Horses grow a fluffy coat for winter to naturally shield them from the cold. So, as cooler weather settles in, it might be time to clip, especially for show season or if your horse is training daily. A clipped coat means faster cool-down times and less chance of a chill. But always remember, the key considerations on whether to clip or not, have to do with your individual horse: their comfort, shelter, health, and their training or show schedule.
5 Reasons Why You Might Clip Your Horse
Your Horse is Competing
Show horses need to appear sleek and presentable. If your horse is being trained for competition and perhaps transported to a warmer climate to show, clipping their coat might be necessary.
Your Horse Has Access to Shelter
Clip away if they have access to a stable or shelter and are rugged. However, it's not best practice to clip your horse if they are living out all season.
Your Horse is Exercised a Lot
Race horses are clipped because they dry off and cool down faster after being hosed down post training.
Your Horse is Rugged Most of the Time
If you are going to clip your horse’s coat, you need to keep your horse warm with a suitable rug.
Your Horse is in Good Condition
Only clip your horse when they are feeling their best. If they are not in top-notch condition, clipping will remove their protective coat and they might get a chill. Clipping can also draw attention to wounds and injuries.
When to clip
Clip your horse in winter when that fluffy coat starts to grow or when you are heading into show season.
How to Clip
Firstly, there are several clip patterns depending on the needs of your horse. Clipping can be either complete (their whole body except mane and tail) or partial, for example a trace clip where the saddle sits.
Four Common Clip Styles
Full: the entire body is clipped. Ensure you have a wool rug to add under their stable rug.
Hunter: The coat on your horse’s legs and saddle are left on, perfect for horses in medium work.
Blanket: The coat from neck and belly is removed. Clipping neck hair decreases the amount of sweat during work or training — but the remaining body hair helps prevent chills.
Trace: Under the neck and belly hair is removed. Ideal for horses that work occasionally and live outdoors.
You Are Ready to Start Clipping!
Make sure you have a good set of sharp clippers and your batteries are charged. It's a good idea to have two sets of blades so you can switch when one set heats up. Try swapping blades every 10-15 minutes.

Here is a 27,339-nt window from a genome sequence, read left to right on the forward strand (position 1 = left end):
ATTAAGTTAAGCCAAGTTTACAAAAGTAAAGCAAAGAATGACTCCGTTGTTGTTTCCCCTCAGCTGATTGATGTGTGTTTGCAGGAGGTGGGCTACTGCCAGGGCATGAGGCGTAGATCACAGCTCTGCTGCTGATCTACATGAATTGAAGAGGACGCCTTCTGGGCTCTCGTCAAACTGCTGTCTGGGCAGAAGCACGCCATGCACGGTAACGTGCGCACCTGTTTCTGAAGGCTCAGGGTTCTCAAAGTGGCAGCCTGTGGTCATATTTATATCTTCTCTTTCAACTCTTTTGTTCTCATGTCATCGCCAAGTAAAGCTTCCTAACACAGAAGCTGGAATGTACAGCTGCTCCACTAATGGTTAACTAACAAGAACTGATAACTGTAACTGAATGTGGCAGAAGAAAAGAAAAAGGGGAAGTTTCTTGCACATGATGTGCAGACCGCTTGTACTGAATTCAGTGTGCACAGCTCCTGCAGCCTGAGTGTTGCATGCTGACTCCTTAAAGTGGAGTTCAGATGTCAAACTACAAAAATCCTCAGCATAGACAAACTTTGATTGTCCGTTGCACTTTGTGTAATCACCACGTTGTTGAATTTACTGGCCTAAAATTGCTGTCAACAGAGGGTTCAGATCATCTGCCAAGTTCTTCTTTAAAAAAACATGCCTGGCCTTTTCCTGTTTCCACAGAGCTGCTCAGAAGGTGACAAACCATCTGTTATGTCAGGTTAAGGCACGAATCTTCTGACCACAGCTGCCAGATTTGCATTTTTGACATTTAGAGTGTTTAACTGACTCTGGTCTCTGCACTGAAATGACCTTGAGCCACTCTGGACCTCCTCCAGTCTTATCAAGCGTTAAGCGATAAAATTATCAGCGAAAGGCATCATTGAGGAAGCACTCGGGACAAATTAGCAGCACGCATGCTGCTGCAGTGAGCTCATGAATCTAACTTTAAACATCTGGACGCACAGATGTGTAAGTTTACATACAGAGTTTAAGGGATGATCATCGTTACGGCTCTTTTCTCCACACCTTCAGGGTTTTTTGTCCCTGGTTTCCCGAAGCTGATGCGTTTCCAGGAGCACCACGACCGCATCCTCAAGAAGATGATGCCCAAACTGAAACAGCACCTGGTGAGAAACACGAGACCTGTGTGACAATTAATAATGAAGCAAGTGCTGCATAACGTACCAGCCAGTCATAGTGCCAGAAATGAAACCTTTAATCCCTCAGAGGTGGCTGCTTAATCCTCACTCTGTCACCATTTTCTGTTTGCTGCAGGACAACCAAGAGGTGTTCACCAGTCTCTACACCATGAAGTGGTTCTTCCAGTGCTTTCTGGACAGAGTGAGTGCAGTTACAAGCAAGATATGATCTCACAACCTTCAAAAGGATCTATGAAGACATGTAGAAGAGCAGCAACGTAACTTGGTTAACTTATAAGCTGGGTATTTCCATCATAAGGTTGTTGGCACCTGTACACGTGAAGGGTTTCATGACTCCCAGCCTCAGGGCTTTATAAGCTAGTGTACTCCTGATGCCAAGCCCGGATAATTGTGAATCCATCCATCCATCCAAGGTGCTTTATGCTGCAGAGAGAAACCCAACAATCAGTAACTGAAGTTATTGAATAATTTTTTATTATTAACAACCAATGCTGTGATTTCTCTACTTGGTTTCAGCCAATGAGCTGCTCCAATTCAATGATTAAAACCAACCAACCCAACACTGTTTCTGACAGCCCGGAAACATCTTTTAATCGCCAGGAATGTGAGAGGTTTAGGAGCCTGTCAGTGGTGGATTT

Here are our top picks for horse clippers:
Showmaster Professional Large Animal Clipper, $249.95
For the show horse, this large clipper is powerful, precise and has a six-metre cord.
Wahl Horse Pocket Pro Trimmer Battery Operated, $39.95
Perfect for delicate areas like the horse’s face or touch ups on show day.
Wahl Cordless Lithium ShowPro Clipper, $154.95
This cordless clipper runs for three hours and the lightweight, ergonomic design makes it easy to hold.
Lister Star Horse Clipper, $449.95
This is the Rolls Royce of horse clippers: 240V with a patented head design for less vibration.
How To Clip Your Horse
Wash your horse: scrub dirt away especially from the belly and rump, and ensure your horse is completely dry before you start clipping.
Don’t turn clippers on near the horse — they may startle. Switch them on a little distance away and approach calmly.
It’s recommended you start at the front of the horse, on larger areas like the shoulder, and use sweeping strokes going AGAINST the hair growth direction. Pull skin taut around wrinkly bits!
Throughout clipping, check that your blades aren’t getting too hot — try brushing the clippers and oiling them every 10 minutes.
Ensure your clippers are sharp — blunt blades will give a choppy, uneven finish.
Don’t clip angry! If you are feeling rushed or frustrated it’s not a good time to clip your horse, as you want your horse to feel settled
When you've finished clipping, brush away loose hairs, wipe with a damp cloth to remove clipper grease, dry off and rug up your horse for the weather.